recipes

Posted in Behind the Scenes, Getty360, J. Paul Getty Museum

How to Eat Like a Renaissance Courtier

Armorial Dish with the Flaying of Marsyas
This istoriato plate bears the coat of arms of the Brescian Calini family and presents the myth of a musical contest between Apollo and the satyr Marsyas. Armorial Dish with the Flaying of Marsyas, mid-1520s, Nicola da Urbino. Tin-glazed earthenware, 2 1/4 x 16 5/16 in. The J. Paul Getty Museum, 84.DE.117

What did the Renaissance Italians really eat? More»

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Posted in Art, Education, J. Paul Getty Museum

Chocolate, The Food of the Gods

chocolate-avocado cake with ganache

Eating chocolate, from Moctezuma to Marie-Antoinette. More»

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Posted in Art, Getty Research Institute, Manuscripts and Books

600 Historic Recipes for Potions, Paints, and Pastes

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Vintage recipes for pretty much anything, for free! More»

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Posted in Ancient World, Antiquities, Education

The Fine Art of Feasting in Roman Gaul

Pompeiian wall painting depicting autumn produce / Roman, A.D. 70
Wall painting from Pompeii (around A.D. 70) depicting autumn produce, grapes, apples, and pomegranates overflowing a large glass bowl, next to a tilting amphora and a terracotta pot of preserved fruit

A taste of mealtime in ancient France. More»

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Posted in Ancient World, Getty Villa, J. Paul Getty Museum

A Taste of Byzantium

puddingblog

Coming July 19: A four-course dinner inspired by the cuisine of the Byzantine Empire. More»

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Posted in Ancient World, Exhibitions and Installations, J. Paul Getty Museum

What Did Byzantine Food Taste Like?

Spoons with Inscriptions / Byzantine
Image courtesy of and © Benaki Museum, Athens, 2013

In the kitchen with the Byzantines. More»

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Posted in Behind the Scenes, Getty Center

Traditional English Recipes with a California Flair

Spotted Dick at the Restaurant at the Getty Center
A contemporary spin on Spotted Dick, the traditional English pudding made with dried fruit. Here it's served with fruit compote and a creamy almond custard

Our chefs share their 21st-century updates on traditional English favorites. More»

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Posted in Art, Gardens and Architecture

Edible Gardening in the Renaissance

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What grew in the Renaissance garden? Many familiar favorites, from cabbage to strawberries. More»

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Posted in Art, Behind the Scenes, Exhibitions and Installations

Korean Cooking, the Authentic Fusion Way

Korean cooking at the Getty

Getty chef Mayet Cristobal worked with volunteers from the Korean Cultural Center to create an authentic-fusion menu. More»

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Posted in Education, Exhibitions and Installations, J. Paul Getty Museum, Manuscripts and Books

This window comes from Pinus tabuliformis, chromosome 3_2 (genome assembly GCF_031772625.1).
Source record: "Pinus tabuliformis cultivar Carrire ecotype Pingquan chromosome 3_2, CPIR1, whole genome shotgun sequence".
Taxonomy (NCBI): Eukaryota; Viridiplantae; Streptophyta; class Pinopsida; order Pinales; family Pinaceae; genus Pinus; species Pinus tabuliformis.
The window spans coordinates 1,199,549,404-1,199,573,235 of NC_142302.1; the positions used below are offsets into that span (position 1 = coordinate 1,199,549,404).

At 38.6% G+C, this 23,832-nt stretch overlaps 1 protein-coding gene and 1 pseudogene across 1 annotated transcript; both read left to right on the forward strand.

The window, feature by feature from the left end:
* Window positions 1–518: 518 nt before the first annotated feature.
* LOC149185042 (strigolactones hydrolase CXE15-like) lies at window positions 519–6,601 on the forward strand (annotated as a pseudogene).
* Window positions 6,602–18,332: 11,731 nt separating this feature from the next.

Imagining the Culinary Past in France: Recipes for a Medieval Feast

The Performance of a Crusade Play at King Charles V's Feast (detail), Master of the Coronation of Charles VI, Paris, about 1375–80. From Great Chronicles of France (Grandes chroniques de France). Bibliothèque nationale de France, Paris. Ms. fr. 2813, fol. 473v
The Performance of a Crusade Play at King Charles V\'s Feast (detail), Master of the Coronation of Charles VI, Paris, about 1375–80. From Great Chronicles of France (Grandes chroniques de France). Bibliothèque nationale de France, Paris. Ms. fr. 2813, fol. 473v

In the French Middle Ages, as today, banquets were opportunities for the well-heeled to entertain guests in style. The set-up was simple: boards placed on trestles topped with white cloths, wine diluted with water in clay vessels, meats on five-day-old… More»

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      #ThyCaptionBe: Warnings to the Rich & Powerful

      You captioned this detail. And we’re revealing the full story now.

      It would be awesome if this was Medieval hangman, or a really awkward frat party, but it’s actually the result of a one-letter swap gone wrong in a book about the fates of the rich. 

      Here’s the full story:

      You sometimes regret what pops out unexpectedly when you open your mouth, but in this case, even the fish must have been quite surprised when a wooly lamb burst forth. 

      The stories in this text by Giovanni Boccaccio warn of the terrible fate that often awaits the rich and powerful. He uses here the example of King Polycrates, who tossed a ring into a river, hoping for good luck, and found it later in the mouth of a fish. 

      Someone got confused, though, and instead of a ring (in French, annel), what came out instead was a lamb (agnel). Apparently, neither the ring nor the lamb worked because the king was later hanged (background).

      #ThyCaptionBe is a celebration of modern interpretations of medieval aesthetics. You guess what the heck is going on, then we myth-bust.

      08/31/15

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